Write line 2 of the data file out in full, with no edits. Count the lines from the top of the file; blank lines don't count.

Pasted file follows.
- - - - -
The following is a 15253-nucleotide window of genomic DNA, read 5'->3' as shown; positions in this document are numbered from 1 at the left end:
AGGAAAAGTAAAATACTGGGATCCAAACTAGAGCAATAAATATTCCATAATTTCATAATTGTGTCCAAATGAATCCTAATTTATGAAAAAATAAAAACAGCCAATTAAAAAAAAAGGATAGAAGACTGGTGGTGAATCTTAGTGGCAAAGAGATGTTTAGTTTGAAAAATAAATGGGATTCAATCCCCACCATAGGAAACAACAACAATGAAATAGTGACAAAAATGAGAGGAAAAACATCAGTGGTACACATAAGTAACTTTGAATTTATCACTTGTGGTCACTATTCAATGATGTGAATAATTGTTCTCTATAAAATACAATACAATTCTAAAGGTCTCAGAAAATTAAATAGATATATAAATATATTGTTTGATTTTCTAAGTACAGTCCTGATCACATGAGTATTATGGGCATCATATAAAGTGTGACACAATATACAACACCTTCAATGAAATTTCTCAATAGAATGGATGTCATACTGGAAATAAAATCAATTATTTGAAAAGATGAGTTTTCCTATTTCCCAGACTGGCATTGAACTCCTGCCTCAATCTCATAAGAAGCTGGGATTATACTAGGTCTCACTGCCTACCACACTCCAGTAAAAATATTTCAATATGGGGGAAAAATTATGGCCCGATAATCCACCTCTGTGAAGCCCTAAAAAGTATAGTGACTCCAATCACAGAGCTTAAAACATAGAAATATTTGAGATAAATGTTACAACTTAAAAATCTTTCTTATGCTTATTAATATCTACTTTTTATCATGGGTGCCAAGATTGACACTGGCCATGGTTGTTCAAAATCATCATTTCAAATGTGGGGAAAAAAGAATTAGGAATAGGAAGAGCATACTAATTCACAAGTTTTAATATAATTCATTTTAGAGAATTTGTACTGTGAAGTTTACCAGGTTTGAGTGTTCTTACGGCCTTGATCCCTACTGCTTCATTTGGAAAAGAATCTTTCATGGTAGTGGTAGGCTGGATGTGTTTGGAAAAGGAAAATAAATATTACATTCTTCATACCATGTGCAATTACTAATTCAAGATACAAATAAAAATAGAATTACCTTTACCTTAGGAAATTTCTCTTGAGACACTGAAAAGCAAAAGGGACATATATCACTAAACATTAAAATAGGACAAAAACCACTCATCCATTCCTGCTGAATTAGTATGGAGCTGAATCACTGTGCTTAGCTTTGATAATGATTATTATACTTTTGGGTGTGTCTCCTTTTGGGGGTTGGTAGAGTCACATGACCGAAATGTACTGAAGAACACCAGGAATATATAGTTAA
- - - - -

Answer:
AGGAAAAGTAAAATACTGGGATCCAAACTAGAGCAATAAATATTCCATAATTTCATAATTGTGTCCAAATGAATCCTAATTTATGAAAAAATAAAAACAGCCAATTAAAAAAAAAGGATAGAAGACTGGTGGTGAATCTTAGTGGCAAAGAGATGTTTAGTTTGAAAAATAAATGGGATTCAATCCCCACCATAGGAAACAACAACAATGAAATAGTGACAAAAATGAGAGGAAAAACATCAGTGGTACACATAAGTAACTTTGAATTTATCACTTGTGGTCACTATTCAATGATGTGAATAATTGTTCTCTATAAAATACAATACAATTCTAAAGGTCTCAGAAAATTAAATAGATATATAAATATATTGTTTGATTTTCTAAGTACAGTCCTGATCACATGAGTATTATGGGCATCATATAAAGTGTGACACAATATACAACACCTTCAATGAAATTTCTCAATAGAATGGATGTCATACTGGAAATAAAATCAATTATTTGAAAAGATGAGTTTTCCTATTTCCCAGACTGGCATTGAACTCCTGCCTCAATCTCATAAGAAGCTGGGATTATACTAGGTCTCACTGCCTACCACACTCCAGTAAAAATATTTCAATATGGGGGAAAAATTATGGCCCGATAATCCACCTCTGTGAAGCCCTAAAAAGTATAGTGACTCCAATCACAGAGCTTAAAACATAGAAATATTTGAGATAAATGTTACAACTTAAAAATCTTTCTTATGCTTATTAATATCTACTTTTTATCATGGGTGCCAAGATTGACACTGGCCATGGTTGTTCAAAATCATCATTTCAAATGTGGGGAAAAAAGAATTAGGAATAGGAAGAGCATACTAATTCACAAGTTTTAATATAATTCATTTTAGAGAATTTGTACTGTGAAGTTTACCAGGTTTGAGTGTTCTTACGGCCTTGATCCCTACTGCTTCATTTGGAAAAGAATCTTTCATGGTAGTGGTAGGCTGGATGTGTTTGGAAAAGGAAAATAAATATTACATTCTTCATACCATGTGCAATTACTAATTCAAGATACAAATAAAAATAGAATTACCTTTACCTTAGGAAATTTCTCTTGAGACACTGAAAAGCAAAAGGGACATATATCACTAAACATTAAAATAGGACAAAAACCACTCATCCATTCCTGCTGAATTAGTATGGAGCTGAATCACTGTGCTTAGCTTTGATAATGATTATTATACTTTTGGGTGTGTCTCCTTTTGGGGGTTGGTAGAGTCACATGACCGAAATGTACTGAAGAACACCAGGAATATATAGTTAA